When I remember that these words were written in the fourth century by a believer distant from me historically, culturally and linguistically, a profound sense of continuity between my faith and the faith of early Christians makes me feel woven into the fabric of a community that transcends time and space.
Christopher Beeley, one of the most respected patristic scholars of our day, commenting on the resurgence of interest in the Cappodocians, suggests that strains in their thought speak directly to theological issues that are animating discussion today. “The Cappadocians properly understood,” Beeley says, “shed considerable light on the stagnated situation of modern pneumatology (the study of the Holy Spirit).”
Beeley is surely right. Reading Gregory of Nyssa and Nazianzus, I find intriguing thoughts not just on the doctrine of God, but also on free will, the process of maturing in faith, interpretation of scripture, and on the dynamic between knowing and not knowing, and embracing mystery.
Leafing through the pages of Gregory of Nyssa’s The Life of Moses, I glance over the passages I’ve marked. To me one of the most endearing attributes of Gregory’s writing is the degree to which he searches for meaning in every bit of the Biblical text—even passages that seem as if they could never have application outside their specific historical context are full of meaning for Gregory.
His understanding of Moses and the events of the Exodus is shaped by New Testament revelation. His synthetic approach to interpreting scripture reinforces the unity of the whole narrative and the essential connection between the two testaments—old and new.
Gregory searches for the inner meaning of the text. While the allegorical method of Biblical interpretation has fallen out of favor in the Protestant circles I run in, a charitable reading of Gregory’s writing yields beautiful insights. For instance, when he interprets the moment when Moses was sheltered within a rock on Sinai and God passes by only revealing his back, Gregory sees in the experience a foreshadowing of Jesus’s call to discipleship, “Come, follow me”:
So Moses, who eagerly seeks to behold God, is now taught how he can behold Him: to follow God wherever he might lead is to behold God. His passing by signifies his guiding the one who follows, for someone who does not know the way cannot complete his journey safely in any other way than by following behind his guide.”
Face to Face
Standing on a ridge overlooking Pigeon Valley in Cappadocia, I wonder how the daily experience of this extraordinary landscape might have shaped the meditations of the Cappadocians. There is something so evocative and mysterious about the contours of the valleys, the play of light over the ridges, the extreme contrasts between light and dark when moving from sunlight into the interior of the caves. And I think of Gregory of Nyssa’s description of Moses’s experience with God on Sinai:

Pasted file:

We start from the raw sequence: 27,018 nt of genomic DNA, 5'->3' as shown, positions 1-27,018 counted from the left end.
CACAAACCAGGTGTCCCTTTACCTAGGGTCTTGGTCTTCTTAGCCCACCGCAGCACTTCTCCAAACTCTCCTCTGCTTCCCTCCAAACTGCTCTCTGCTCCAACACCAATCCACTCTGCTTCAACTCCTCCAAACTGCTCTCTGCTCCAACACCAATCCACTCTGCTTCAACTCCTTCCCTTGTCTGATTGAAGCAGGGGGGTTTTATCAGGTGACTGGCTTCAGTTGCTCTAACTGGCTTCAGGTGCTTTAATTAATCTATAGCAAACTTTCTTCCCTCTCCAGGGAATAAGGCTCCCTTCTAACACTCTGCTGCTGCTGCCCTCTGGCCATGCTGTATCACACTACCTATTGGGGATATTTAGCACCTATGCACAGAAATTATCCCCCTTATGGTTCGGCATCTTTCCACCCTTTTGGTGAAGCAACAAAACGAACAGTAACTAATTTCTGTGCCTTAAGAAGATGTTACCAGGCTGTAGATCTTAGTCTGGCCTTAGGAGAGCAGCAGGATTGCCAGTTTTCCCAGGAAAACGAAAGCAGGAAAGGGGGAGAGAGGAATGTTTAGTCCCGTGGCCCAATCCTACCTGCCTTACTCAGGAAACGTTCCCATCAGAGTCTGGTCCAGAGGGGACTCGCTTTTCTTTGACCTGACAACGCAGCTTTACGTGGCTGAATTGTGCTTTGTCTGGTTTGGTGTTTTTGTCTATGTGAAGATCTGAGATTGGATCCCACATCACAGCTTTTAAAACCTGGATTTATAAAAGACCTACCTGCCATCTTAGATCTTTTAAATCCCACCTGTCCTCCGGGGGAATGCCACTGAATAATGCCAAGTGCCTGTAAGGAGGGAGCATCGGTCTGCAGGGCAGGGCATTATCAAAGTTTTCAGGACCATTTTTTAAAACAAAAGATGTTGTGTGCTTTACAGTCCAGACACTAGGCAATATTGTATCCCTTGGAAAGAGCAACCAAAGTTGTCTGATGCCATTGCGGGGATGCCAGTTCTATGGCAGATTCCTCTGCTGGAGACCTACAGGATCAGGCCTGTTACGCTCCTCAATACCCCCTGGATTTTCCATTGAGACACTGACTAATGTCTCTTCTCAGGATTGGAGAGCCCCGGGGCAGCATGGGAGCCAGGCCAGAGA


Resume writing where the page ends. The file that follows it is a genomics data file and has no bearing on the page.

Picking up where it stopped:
“Such an experience seems to me to belong to the soul which loves what is beautiful. Hope always draws the soul from the beauty which is seen to what is beyond, always kindles the desire for the hidden through what is constantly perceived. Therefore, ardent lover of beauty, although receiving what is always visible as an image of what he desires, yet longs to be filled with the very stamp of the archetype. And the bold request which goes up the mountains of desire asks this: to enjoy Beauty not in mirrors and reflections, but face to face.”
More about the Cappadocian Fathers
Still interested? If you want to know more:
See Christopher Beeley’s excellent article “The Holy Spirit in the Cappadocians: Past and Present” in Modern Theology 26:1, January 2010. Beeley clarifies the finer distinctions between the theological approaches of the Cappadocian fathers and illuminates their relevance for modern theology. For a more in-depth read, see Beeley’s: Gregory of Nazianzus on the Trinity and the Knowledge of God: In Your Light We Shall See Light.
Women were an integral part of Cappadocian monastic communities. None was more respected than Macrina, Gregory of Nyssa’s older sister. For a nice introduction to this wise woman see See Michael Coleman’s post, “Who was Macrina”:
“Living both in solitude and in community, Macrina embodied the spiritual life of true philosophia—the Christian faith. Dedicated to work, prayer, contemplation and compassion, Macrina is extoled as a great philosopher and example to emulate. Her intellectual prowess, as described by Gregory, exceeds that of Socrates or Plato.”
Goreme National Park and the Rock Sites of Cappadocia have been identified by UNESCO as a World Heritage Site worthy of preservation and protection.
Hiking through The Ihlara Valley, was one of the most memorable experiences of my life. Don’t miss it.